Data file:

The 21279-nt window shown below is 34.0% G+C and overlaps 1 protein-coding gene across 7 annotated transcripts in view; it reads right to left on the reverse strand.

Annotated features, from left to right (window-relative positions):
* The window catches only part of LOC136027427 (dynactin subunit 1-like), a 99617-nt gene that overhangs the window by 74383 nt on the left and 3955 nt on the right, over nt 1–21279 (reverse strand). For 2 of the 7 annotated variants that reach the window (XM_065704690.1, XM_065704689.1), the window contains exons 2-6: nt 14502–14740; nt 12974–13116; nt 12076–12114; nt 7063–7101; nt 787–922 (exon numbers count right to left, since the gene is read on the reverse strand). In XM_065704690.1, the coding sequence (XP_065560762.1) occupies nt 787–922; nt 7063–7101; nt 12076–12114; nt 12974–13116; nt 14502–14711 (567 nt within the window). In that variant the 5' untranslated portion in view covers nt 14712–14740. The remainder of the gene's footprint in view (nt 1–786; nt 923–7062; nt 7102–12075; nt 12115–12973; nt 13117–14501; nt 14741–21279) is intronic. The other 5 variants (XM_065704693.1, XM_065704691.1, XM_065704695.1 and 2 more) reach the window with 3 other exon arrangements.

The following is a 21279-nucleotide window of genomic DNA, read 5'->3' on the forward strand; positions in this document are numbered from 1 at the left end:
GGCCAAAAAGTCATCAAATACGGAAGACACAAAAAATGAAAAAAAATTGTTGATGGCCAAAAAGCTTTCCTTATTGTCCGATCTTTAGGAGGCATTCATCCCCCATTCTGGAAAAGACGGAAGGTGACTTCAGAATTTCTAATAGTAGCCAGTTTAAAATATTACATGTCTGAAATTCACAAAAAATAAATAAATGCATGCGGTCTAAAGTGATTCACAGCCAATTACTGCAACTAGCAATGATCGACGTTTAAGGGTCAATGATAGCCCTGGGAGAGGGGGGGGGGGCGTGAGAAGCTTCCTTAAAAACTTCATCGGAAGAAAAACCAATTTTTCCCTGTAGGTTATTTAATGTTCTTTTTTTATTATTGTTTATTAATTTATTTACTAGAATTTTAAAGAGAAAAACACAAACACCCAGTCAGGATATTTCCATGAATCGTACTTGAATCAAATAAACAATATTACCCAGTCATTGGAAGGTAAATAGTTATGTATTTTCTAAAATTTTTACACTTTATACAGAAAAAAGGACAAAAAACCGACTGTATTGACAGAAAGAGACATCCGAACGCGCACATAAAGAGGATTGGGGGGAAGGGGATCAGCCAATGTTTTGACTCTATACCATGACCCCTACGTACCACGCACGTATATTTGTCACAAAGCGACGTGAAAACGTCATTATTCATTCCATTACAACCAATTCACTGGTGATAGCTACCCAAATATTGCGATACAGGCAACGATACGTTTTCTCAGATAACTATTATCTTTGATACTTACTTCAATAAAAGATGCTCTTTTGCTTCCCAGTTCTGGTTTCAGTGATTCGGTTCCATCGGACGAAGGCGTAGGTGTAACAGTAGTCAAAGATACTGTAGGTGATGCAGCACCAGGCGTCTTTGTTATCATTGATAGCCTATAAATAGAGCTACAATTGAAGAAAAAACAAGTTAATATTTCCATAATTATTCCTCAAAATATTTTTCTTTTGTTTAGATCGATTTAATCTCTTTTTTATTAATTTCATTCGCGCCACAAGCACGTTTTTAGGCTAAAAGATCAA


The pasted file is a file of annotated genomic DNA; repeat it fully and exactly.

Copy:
The 21279-nt window shown below is 34.0% G+C and overlaps 1 protein-coding gene across 7 annotated transcripts in view; it reads right to left on the reverse strand.

Annotated features, from left to right (window-relative positions):
* The window catches only part of LOC136027427 (dynactin subunit 1-like), a 99617-nt gene that overhangs the window by 74383 nt on the left and 3955 nt on the right, over nt 1–21279 (reverse strand). For 2 of the 7 annotated variants that reach the window (XM_065704690.1, XM_065704689.1), the window contains exons 2-6: nt 14502–14740; nt 12974–13116; nt 12076–12114; nt 7063–7101; nt 787–922 (exon numbers count right to left, since the gene is read on the reverse strand). In XM_065704690.1, the coding sequence (XP_065560762.1) occupies nt 787–922; nt 7063–7101; nt 12076–12114; nt 12974–13116; nt 14502–14711 (567 nt within the window). In that variant the 5' untranslated portion in view covers nt 14712–14740. The remainder of the gene's footprint in view (nt 1–786; nt 923–7062; nt 7102–12075; nt 12115–12973; nt 13117–14501; nt 14741–21279) is intronic. The other 5 variants (XM_065704693.1, XM_065704691.1, XM_065704695.1 and 2 more) reach the window with 3 other exon arrangements.

The following is a 21279-nucleotide window of genomic DNA, read 5'->3' on the forward strand; positions in this document are numbered from 1 at the left end:
GGCCAAAAAGTCATCAAATACGGAAGACACAAAAAATGAAAAAAAATTGTTGATGGCCAAAAAGCTTTCCTTATTGTCCGATCTTTAGGAGGCATTCATCCCCCATTCTGGAAAAGACGGAAGGTGACTTCAGAATTTCTAATAGTAGCCAGTTTAAAATATTACATGTCTGAAATTCACAAAAAATAAATAAATGCATGCGGTCTAAAGTGATTCACAGCCAATTACTGCAACTAGCAATGATCGACGTTTAAGGGTCAATGATAGCCCTGGGAGAGGGGGGGGGGGCGTGAGAAGCTTCCTTAAAAACTTCATCGGAAGAAAAACCAATTTTTCCCTGTAGGTTATTTAATGTTCTTTTTTTATTATTGTTTATTAATTTATTTACTAGAATTTTAAAGAGAAAAACACAAACACCCAGTCAGGATATTTCCATGAATCGTACTTGAATCAAATAAACAATATTACCCAGTCATTGGAAGGTAAATAGTTATGTATTTTCTAAAATTTTTACACTTTATACAGAAAAAAGGACAAAAAACCGACTGTATTGACAGAAAGAGACATCCGAACGCGCACATAAAGAGGATTGGGGGGAAGGGGATCAGCCAATGTTTTGACTCTATACCATGACCCCTACGTACCACGCACGTATATTTGTCACAAAGCGACGTGAAAACGTCATTATTCATTCCATTACAACCAATTCACTGGTGATAGCTACCCAAATATTGCGATACAGGCAACGATACGTTTTCTCAGATAACTATTATCTTTGATACTTACTTCAATAAAAGATGCTCTTTTGCTTCCCAGTTCTGGTTTCAGTGATTCGGTTCCATCGGACGAAGGCGTAGGTGTAACAGTAGTCAAAGATACTGTAGGTGATGCAGCACCAGGCGTCTTTGTTATCATTGATAGCCTATAAATAGAGCTACAATTGAAGAAAAAACAAGTTAATATTTCCATAATTATTCCTCAAAATATTTTTCTTTTGTTTAGATCGATTTAATCTCTTTTTTATTAATTTCATTCGCGCCACAAGCACGTTTTTAGGCTAAAAGATCAA